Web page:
Two trees sit on a home in Oceanside. (Aug. 29,...

Two trees sit on a home in Oceanside. (Aug. 29, 2011) Credit: Howard Schnapp

ALBANY -- The state will pick up $8.5 million in local-government costs in Nassau and Suffolk counties related to tropical storms Irene and Lee last summer, Gov. Andrew M. Cuomo announced Wednesday.

"New Yorkers were the first to lend a hand to help their neighbors in the aftermath of Hurricane Irene and Tropical Storm Lee, and by covering the local share of recovery costs, [the state] is now lending a helping hand to localities," Cuomo said in a statement.

"Covering these costs will be a major shot in the arm for local governments and will allow existing rebuilding and recovery projects to move forward as quickly as possible," he said.

Typically, the Federal Emergency Management Agency pays for 75 percent of disaster response costs and the state and local governments split the remaining 25 percent. A week ago, Cuomo announced the state would cover the local share for 25 upstate counties, in an aid package worth $61 million.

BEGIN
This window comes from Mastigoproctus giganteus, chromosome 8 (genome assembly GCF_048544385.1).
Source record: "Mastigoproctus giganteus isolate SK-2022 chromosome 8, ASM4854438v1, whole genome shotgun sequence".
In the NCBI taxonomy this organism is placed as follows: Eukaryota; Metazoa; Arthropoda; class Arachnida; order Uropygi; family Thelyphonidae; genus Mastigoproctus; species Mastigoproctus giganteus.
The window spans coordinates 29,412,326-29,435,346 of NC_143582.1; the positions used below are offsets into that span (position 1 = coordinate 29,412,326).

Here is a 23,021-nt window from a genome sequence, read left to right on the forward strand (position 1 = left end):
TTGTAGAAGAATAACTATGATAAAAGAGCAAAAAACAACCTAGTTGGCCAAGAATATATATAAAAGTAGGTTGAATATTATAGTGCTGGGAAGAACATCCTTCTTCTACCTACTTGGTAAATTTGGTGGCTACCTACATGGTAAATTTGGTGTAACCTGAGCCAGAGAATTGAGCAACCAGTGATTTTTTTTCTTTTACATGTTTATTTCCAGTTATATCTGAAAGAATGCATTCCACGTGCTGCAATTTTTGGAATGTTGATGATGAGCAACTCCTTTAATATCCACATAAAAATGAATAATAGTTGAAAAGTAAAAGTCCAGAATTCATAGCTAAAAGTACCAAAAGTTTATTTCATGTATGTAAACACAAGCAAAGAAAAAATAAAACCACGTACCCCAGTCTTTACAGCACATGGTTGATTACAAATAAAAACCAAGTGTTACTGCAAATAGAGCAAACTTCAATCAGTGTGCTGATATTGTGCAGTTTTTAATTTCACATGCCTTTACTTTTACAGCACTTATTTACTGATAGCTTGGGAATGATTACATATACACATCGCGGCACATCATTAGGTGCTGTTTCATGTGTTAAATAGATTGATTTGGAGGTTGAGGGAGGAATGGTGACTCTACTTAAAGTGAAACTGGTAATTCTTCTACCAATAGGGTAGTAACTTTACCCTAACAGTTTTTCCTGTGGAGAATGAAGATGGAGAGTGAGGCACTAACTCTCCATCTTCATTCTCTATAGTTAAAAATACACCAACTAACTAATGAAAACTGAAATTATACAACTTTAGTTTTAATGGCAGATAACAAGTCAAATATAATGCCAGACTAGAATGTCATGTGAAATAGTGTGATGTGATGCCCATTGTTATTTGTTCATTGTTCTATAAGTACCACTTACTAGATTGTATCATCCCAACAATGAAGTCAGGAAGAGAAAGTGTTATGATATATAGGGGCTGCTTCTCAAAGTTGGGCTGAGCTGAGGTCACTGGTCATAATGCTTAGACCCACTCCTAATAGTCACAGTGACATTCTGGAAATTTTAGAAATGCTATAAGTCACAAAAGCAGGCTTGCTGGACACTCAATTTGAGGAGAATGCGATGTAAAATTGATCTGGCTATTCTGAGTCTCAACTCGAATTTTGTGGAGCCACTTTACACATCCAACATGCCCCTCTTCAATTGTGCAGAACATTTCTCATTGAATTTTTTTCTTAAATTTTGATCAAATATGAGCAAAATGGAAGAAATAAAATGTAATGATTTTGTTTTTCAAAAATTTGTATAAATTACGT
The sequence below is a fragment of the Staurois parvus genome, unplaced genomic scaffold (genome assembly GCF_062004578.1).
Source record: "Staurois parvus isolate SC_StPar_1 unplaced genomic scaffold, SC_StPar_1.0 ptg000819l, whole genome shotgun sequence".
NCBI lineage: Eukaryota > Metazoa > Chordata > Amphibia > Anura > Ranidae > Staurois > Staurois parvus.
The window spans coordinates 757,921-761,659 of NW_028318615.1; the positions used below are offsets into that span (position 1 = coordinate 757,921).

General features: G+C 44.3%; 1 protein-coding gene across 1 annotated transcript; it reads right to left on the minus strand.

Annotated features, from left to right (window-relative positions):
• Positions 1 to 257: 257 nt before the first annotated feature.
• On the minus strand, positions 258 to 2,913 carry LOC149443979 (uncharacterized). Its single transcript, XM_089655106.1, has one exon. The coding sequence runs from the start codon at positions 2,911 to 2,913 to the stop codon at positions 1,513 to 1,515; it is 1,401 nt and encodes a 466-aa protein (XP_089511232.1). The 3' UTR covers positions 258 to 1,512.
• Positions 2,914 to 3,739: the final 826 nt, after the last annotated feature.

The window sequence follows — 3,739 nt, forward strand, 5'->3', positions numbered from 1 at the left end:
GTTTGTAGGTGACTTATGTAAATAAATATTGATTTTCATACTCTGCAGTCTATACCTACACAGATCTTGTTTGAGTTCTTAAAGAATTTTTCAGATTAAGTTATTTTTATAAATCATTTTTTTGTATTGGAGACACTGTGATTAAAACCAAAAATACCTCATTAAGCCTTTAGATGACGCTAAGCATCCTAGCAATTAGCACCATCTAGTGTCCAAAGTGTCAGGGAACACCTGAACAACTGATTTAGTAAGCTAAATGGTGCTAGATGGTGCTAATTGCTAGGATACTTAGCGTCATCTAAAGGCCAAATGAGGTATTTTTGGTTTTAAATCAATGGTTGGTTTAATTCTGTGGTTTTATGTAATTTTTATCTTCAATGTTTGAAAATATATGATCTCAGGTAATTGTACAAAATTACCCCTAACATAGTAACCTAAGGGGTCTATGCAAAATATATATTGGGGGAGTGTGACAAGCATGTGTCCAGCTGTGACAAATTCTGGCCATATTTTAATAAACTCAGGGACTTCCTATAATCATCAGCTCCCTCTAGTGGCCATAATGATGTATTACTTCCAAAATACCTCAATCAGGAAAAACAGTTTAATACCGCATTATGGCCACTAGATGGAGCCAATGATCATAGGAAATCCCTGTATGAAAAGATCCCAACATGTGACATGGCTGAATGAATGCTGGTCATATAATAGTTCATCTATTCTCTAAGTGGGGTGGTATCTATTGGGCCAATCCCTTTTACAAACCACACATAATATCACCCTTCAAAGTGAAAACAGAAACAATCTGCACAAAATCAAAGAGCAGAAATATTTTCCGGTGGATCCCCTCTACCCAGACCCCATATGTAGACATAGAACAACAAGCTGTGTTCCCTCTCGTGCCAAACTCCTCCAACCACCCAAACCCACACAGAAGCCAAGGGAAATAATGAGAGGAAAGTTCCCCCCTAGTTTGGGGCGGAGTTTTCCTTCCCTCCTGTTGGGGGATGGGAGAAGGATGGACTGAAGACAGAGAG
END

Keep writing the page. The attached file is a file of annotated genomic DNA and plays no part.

State funding for Suffolk's local share amounts to $4.5 million and $4 million in Nassau.

The governor said the state can cover the costs through the state budget and with additional federal funds he requested.

Long Island prepared to be socked by Irene, but damage was limited because it turned west before making landfall. It tore through the Hudson Valley and Catskill Mountain region before pummeling Vermont. In New York, total storm recovery costs were estimated at $1.6 billion.

On Long Island, local storm costs are estimated at $68 million, according to the governor's office. FEMA will cover $51 million, with the state now covering the rest, including the $8.5 million that local governments would have had to pay.

State Senate Majority Leader Dean Skelos (R-Rockville Centre) applauded Cuomo and said the storm damage had "compounded" the "dire financial situation" that many Island municipalities faced.

Assemb. Harvey Weisenberg (D-Long Beach) added: "Our local governments are already stretched thin and this funding will allow us to make critical repairs while keeping our community affordable."

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